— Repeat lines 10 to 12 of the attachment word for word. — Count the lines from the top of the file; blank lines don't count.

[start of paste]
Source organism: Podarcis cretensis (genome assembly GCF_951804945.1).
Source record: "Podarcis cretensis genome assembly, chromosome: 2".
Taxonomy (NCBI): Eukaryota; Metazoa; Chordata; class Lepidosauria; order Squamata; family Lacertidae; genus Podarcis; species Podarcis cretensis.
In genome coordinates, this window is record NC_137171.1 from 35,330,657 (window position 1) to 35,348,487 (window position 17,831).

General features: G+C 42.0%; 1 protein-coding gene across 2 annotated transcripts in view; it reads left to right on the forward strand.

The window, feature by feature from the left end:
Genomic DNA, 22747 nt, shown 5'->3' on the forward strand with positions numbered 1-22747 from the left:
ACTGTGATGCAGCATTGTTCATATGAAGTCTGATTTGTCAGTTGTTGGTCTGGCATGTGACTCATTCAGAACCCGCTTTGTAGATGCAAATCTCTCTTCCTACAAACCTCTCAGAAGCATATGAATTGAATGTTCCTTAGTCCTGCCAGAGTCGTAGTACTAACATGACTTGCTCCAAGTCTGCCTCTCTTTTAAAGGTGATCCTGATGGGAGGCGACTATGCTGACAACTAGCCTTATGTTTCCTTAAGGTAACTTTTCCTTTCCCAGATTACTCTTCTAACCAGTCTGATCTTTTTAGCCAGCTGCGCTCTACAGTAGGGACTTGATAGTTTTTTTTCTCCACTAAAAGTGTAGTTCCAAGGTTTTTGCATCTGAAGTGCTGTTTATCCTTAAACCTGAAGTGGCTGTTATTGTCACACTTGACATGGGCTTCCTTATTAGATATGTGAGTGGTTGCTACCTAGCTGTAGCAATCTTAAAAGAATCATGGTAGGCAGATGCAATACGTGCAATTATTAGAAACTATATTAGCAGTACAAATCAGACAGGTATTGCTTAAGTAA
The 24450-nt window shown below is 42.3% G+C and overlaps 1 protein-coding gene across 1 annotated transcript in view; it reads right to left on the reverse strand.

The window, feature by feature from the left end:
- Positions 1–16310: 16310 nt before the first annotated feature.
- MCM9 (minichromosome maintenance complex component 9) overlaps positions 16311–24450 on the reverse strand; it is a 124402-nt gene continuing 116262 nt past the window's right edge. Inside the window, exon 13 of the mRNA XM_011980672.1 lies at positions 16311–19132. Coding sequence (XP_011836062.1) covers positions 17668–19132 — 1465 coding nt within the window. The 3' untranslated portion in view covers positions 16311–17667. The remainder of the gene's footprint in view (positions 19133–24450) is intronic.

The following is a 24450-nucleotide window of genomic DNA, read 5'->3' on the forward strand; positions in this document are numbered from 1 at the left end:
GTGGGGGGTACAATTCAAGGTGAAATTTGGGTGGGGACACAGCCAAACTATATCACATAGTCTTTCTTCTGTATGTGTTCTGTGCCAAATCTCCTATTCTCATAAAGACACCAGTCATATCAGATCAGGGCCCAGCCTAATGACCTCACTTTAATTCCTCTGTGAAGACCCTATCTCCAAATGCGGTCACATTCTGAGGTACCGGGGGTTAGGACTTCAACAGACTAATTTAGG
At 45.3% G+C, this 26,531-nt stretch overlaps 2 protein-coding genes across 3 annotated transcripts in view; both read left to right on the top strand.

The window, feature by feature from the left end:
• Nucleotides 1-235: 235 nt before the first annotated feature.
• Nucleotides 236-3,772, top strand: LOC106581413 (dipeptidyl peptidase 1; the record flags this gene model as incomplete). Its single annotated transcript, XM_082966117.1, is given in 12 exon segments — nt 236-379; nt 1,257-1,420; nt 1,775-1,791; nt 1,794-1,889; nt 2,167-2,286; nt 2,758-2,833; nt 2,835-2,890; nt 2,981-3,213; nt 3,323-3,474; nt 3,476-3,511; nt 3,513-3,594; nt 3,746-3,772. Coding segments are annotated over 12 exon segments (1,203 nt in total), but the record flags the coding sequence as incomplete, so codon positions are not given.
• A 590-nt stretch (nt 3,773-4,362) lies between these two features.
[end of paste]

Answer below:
The window, feature by feature from the left end:
- Positions 1–16310: 16310 nt before the first annotated feature.
- MCM9 (minichromosome maintenance complex component 9) overlaps positions 16311–24450 on the reverse strand; it is a 124402-nt gene continuing 116262 nt past the window's right edge. Inside the window, exon 13 of the mRNA XM_011980672.1 lies at positions 16311–19132. Coding sequence (XP_011836062.1) covers positions 17668–19132 — 1465 coding nt within the window. The 3' untranslated portion in view covers positions 16311–17667. The remainder of the gene's footprint in view (positions 19133–24450) is intronic.